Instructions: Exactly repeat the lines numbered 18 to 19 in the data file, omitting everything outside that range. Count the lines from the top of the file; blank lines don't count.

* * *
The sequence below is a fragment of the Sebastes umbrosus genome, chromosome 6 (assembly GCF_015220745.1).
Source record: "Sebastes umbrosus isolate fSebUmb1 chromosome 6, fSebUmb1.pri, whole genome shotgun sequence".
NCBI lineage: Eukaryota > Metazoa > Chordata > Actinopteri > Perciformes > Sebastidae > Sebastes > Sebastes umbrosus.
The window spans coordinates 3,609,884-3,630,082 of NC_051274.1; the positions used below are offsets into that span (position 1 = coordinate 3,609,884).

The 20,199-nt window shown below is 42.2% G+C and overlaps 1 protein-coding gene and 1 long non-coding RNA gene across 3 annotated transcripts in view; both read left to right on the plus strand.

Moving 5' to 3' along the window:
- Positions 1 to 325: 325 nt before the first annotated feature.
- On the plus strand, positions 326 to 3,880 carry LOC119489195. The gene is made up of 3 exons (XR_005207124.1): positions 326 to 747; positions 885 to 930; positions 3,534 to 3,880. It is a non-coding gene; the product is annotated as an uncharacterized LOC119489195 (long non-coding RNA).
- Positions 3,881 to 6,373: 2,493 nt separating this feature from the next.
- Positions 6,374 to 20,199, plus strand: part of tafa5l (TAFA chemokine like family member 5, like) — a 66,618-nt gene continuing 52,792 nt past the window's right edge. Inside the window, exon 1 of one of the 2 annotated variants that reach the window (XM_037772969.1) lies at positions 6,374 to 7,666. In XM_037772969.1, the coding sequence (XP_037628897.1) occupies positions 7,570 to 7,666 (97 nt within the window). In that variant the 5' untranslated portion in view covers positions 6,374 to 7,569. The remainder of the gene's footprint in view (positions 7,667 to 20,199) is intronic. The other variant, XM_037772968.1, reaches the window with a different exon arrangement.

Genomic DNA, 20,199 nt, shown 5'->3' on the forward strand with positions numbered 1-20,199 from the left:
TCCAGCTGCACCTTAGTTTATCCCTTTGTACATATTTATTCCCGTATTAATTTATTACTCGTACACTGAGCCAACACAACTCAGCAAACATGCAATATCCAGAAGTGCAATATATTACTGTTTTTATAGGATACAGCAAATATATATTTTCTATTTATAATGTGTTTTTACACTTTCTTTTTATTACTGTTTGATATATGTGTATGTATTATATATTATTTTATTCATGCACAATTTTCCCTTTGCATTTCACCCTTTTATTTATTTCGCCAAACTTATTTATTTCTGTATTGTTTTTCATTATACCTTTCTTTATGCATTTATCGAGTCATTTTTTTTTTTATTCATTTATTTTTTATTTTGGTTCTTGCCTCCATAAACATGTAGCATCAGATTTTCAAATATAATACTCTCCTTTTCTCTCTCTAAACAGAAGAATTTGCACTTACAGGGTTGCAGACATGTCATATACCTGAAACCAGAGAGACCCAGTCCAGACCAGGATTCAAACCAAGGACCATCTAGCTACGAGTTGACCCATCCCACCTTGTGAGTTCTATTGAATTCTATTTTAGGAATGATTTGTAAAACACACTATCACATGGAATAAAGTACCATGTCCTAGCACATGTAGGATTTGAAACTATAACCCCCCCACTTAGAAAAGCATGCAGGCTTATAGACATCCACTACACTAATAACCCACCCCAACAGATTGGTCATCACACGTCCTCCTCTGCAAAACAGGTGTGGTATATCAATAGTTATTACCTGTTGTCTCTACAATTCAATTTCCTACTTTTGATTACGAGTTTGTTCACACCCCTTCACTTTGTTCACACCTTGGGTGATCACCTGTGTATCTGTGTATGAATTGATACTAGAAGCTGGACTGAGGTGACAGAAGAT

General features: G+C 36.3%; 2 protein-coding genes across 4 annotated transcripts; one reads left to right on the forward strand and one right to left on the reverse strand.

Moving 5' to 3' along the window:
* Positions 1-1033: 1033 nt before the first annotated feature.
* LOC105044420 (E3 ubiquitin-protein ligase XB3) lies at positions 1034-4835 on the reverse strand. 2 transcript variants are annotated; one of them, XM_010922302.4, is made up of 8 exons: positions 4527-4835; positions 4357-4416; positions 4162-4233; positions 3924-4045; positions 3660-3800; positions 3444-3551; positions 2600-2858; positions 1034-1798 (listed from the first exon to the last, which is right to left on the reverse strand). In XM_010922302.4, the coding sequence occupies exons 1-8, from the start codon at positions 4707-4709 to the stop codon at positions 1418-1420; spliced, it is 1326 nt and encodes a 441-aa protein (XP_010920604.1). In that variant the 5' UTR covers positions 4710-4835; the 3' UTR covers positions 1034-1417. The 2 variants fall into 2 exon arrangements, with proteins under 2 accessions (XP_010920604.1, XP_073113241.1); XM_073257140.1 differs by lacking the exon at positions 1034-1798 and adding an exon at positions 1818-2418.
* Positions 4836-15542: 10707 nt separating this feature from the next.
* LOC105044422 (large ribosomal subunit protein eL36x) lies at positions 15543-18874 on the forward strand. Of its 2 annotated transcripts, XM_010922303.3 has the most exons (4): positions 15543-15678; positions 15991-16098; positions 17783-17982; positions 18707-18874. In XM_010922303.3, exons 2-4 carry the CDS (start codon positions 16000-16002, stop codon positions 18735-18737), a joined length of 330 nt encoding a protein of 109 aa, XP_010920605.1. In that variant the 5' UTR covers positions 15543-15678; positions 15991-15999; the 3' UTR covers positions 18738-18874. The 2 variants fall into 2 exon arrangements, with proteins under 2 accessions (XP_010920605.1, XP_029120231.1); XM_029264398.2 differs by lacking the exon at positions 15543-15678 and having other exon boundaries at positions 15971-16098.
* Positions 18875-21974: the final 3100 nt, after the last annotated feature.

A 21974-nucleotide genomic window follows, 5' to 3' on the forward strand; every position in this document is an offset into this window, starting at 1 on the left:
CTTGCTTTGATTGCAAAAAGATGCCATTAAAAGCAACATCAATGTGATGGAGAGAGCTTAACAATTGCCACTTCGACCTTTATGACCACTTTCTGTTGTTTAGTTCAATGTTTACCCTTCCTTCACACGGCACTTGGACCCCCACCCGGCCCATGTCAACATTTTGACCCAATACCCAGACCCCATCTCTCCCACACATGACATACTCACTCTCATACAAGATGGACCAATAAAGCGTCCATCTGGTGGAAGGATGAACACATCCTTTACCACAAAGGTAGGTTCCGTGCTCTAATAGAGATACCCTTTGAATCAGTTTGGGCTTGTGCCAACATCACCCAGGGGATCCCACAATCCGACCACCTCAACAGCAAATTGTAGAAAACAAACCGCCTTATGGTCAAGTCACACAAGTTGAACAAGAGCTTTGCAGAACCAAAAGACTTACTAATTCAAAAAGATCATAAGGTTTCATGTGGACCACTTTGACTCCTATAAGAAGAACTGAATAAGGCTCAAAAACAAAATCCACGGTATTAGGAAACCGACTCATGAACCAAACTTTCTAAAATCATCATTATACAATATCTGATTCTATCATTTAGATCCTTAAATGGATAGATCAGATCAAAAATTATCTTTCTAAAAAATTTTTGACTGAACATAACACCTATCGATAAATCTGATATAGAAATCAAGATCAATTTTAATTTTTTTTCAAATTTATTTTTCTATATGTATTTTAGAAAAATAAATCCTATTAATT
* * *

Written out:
* LOC105044422 (large ribosomal subunit protein eL36x) lies at positions 15543-18874 on the forward strand. Of its 2 annotated transcripts, XM_010922303.3 has the most exons (4): positions 15543-15678; positions 15991-16098; positions 17783-17982; positions 18707-18874. In XM_010922303.3, exons 2-4 carry the CDS (start codon positions 16000-16002, stop codon positions 18735-18737), a joined length of 330 nt encoding a protein of 109 aa, XP_010920605.1. In that variant the 5' UTR covers positions 15543-15678; positions 15991-15999; the 3' UTR covers positions 18738-18874. The 2 variants fall into 2 exon arrangements, with proteins under 2 accessions (XP_010920605.1, XP_029120231.1); XM_029264398.2 differs by lacking the exon at positions 15543-15678 and having other exon boundaries at positions 15971-16098.
* Positions 18875-21974: the final 3100 nt, after the last annotated feature.